Hand hygiene is an essential component of infection control and plays a crucial role in preventing the transmission of microorganisms. Proper hand hygiene practices, including the use of hand sanitizers, can significantly reduce the spread of infections and diseases.
This study aimed to investigate the effectiveness of different concentrations of active ingredients in hand sanitizers, isopropyl alcohol (IPA) and benzalkonium chloride (BKC), against various bacterial species and fungi.
Qualitative analysis was conducted by observing the macroscopic growth of these microorganisms after exposure to different concentrations of IPA and BKC. The results indicated that most of the tested microorganisms were effectively disinfected at the optimal antimicrobial concentration ranges of both IPA (60%-90%) and BKC (0.1%-0.14%) present in hand sanitizers.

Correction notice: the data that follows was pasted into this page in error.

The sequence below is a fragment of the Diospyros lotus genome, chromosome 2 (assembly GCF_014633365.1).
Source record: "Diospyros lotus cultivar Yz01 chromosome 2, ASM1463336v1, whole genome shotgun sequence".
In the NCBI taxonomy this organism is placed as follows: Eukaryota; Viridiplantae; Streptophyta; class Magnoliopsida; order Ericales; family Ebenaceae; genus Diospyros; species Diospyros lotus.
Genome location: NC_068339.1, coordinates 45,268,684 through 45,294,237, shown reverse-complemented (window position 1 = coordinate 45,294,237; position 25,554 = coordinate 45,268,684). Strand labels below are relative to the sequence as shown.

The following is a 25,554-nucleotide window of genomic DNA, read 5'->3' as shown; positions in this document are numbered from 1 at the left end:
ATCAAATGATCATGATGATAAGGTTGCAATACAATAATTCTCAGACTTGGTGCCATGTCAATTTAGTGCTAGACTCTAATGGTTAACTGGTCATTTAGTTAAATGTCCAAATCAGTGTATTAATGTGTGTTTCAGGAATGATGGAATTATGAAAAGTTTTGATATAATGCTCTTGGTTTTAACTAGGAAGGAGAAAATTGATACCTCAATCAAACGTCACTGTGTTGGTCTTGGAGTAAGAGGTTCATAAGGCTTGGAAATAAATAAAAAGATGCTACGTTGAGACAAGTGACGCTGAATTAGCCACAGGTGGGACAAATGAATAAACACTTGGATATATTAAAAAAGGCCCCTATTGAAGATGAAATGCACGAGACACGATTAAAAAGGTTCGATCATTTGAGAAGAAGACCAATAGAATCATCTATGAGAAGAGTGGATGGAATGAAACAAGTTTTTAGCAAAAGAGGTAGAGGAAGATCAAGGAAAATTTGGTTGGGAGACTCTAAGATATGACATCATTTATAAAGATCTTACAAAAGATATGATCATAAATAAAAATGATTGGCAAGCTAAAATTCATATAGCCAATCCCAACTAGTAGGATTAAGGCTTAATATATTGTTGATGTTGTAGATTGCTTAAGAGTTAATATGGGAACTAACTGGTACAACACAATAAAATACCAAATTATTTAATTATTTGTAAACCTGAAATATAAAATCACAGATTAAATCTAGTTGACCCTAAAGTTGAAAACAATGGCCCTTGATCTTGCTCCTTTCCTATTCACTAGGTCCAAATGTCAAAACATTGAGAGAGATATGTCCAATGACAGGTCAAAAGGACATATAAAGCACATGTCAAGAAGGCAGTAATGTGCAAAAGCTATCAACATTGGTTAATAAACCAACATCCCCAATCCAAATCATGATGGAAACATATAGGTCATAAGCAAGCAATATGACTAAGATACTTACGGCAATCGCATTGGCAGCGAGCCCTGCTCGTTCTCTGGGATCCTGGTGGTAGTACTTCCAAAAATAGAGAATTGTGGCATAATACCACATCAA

However, the study also revealed reduced susceptibility of E. faecium to BKC at concentrations of 0.1% and 0.05%. Therefore highlights the importance of using an effective antimicrobial concentration of the active ingredient in hand sanitizers for maximum effectiveness against microbial contamination.